Seven suspects found in possession of 10 dried penises of elephants valued at sh17b, six tortoises valued at sh22m, and pangolin scales worth sh5m have been denied bail by Buganda Road Court Magistrate Miriam Okello.
The suspects include Hyan Jian 42, Mao Xhe Ming 37, Mao Ya Jan 33, Li Ren Zhe 28, Li Jin Ming 50.
During a televised hearing translated in Chinese and English on Tuesday, they were denied bail after presenting suspicious sureties and documents.
The suspects were arrested following a tip-off by neighbours who suspected them of having escaped from quarantine meant to curb the spread of COVID-19. The Police stormed their residence in Kireka, a Kampala suburb where they found the suspects in illegal procession of wildlife products as stipulated in Article 26 of Wildlife Act.
According to the Uganda Wildlife Authority (UWA) lawyer Annet Tuhaisomwe, with the new Uganda Wildlife Act, a person who without a permit, hunts, molests or in possession of the protected specimen or is found with, sells, buys, transfers or accepts the transfer of protected specimen, commits an offense and shall on conviction, be liable to a maximum of a fine of between sh200m -sh20b, a jail term or both.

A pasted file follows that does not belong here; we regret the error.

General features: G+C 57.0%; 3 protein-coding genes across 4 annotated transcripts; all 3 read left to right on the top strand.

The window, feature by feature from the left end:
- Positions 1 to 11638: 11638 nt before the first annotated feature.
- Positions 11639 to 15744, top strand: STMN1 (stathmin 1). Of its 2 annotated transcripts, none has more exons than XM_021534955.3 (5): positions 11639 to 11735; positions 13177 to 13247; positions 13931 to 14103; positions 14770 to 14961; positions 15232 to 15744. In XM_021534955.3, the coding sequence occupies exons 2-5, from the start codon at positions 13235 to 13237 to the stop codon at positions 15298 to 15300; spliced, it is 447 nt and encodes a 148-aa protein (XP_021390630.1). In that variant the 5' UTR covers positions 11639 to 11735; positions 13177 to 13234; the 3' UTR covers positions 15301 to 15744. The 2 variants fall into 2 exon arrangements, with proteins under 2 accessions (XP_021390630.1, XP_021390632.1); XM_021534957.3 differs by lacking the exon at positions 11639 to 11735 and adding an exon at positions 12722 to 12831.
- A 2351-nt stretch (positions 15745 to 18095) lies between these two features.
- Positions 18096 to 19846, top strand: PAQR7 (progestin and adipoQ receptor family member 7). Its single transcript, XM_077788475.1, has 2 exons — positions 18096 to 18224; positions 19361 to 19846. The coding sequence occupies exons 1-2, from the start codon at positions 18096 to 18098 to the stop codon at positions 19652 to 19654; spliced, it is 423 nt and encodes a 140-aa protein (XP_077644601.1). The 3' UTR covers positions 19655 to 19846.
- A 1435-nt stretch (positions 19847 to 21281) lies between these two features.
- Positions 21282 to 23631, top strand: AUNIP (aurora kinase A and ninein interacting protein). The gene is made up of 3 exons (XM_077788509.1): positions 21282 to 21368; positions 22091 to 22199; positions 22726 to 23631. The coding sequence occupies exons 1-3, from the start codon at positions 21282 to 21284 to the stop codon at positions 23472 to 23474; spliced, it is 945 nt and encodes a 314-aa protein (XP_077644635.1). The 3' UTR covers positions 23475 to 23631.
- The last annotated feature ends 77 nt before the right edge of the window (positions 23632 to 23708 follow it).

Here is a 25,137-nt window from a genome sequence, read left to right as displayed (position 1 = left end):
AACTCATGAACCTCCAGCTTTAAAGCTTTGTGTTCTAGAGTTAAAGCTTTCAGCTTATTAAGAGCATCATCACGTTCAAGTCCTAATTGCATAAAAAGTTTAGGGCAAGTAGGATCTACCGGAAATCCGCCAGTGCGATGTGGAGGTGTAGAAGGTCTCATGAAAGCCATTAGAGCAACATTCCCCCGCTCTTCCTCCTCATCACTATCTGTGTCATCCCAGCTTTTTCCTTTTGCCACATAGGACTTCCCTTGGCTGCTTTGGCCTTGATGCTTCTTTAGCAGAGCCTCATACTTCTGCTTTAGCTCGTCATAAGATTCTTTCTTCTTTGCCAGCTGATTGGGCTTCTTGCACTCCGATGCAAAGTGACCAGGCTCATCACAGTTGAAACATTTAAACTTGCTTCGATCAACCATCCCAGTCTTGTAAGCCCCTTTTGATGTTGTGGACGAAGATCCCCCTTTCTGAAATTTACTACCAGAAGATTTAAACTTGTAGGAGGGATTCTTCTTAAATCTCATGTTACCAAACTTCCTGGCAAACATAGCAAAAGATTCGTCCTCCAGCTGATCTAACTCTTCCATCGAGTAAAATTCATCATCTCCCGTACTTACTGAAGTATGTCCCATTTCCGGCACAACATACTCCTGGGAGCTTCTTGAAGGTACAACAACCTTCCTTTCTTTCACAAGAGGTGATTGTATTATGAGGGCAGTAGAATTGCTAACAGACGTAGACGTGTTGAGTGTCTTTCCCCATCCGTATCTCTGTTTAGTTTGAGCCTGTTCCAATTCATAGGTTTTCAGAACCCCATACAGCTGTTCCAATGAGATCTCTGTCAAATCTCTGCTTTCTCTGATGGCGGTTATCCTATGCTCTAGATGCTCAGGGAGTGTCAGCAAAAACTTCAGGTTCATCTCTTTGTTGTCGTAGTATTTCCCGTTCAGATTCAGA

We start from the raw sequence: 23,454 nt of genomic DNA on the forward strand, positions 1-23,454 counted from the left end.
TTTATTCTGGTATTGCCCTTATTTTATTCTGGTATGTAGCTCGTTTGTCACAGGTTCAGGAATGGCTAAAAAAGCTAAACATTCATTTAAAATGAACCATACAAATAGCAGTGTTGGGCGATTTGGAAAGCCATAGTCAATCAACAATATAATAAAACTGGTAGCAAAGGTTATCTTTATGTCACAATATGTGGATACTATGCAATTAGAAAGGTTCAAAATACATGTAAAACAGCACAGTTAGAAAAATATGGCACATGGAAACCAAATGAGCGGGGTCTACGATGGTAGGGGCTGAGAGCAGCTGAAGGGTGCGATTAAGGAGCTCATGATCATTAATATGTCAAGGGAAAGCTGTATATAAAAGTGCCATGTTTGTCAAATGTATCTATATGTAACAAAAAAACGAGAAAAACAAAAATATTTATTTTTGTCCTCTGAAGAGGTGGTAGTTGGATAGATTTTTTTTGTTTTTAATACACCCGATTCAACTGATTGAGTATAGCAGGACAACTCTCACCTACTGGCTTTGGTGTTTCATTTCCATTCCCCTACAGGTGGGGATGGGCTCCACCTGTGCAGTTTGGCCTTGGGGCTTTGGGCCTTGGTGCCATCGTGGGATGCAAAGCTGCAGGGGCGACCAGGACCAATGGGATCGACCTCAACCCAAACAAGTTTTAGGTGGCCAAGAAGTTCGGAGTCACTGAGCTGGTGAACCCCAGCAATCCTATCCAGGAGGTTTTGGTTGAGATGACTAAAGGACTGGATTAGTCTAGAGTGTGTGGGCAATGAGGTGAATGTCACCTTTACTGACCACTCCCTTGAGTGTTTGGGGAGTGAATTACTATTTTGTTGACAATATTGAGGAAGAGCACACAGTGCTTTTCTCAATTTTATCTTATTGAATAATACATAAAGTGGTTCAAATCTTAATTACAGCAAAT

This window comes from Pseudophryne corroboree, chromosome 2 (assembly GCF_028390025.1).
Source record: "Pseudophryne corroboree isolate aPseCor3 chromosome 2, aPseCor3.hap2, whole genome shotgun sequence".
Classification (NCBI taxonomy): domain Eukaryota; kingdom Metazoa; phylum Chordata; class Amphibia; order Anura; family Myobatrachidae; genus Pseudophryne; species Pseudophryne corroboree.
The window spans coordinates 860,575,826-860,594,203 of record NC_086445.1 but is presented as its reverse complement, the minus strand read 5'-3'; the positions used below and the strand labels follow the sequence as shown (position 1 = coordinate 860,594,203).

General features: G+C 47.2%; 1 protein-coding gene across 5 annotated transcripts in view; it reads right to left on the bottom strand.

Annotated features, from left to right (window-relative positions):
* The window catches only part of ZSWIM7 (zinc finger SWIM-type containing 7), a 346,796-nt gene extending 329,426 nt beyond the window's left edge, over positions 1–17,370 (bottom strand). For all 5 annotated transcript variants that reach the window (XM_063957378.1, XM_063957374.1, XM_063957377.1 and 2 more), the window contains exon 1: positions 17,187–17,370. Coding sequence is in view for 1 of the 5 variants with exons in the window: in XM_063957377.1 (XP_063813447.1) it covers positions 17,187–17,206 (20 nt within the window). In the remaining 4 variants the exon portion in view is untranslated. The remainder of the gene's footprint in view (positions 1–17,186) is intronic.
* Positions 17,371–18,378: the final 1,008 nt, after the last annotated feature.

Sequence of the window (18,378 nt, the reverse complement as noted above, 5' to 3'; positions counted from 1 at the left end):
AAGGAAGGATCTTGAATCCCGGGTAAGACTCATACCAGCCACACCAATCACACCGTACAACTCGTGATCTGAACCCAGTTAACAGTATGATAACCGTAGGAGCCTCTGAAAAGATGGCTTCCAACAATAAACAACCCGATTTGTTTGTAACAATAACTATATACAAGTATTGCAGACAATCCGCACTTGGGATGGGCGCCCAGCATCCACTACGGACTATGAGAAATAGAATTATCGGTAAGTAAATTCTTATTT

"The Wildlife taskforce is seeing a growing demand for other parts of the animal; trunks, feet, even the penis, to be used in traditional medicine. The hide which is believed to be a remedy for eczema is particularly in demand," said the other UWA lawyer Blair Atwebarebeire, adding that despite the ban on ivory imposed by the Chinese government earlier this year, ivory globally remains the most valuable part of the elephant."
Most elephants are killed in protected areas but recent killings have also been reported in neighboring countries trapped in civil wars.
"They use Uganda as a transit route," said Uganda Wildlife Education Center (UWEC) executive director James Musinguzi.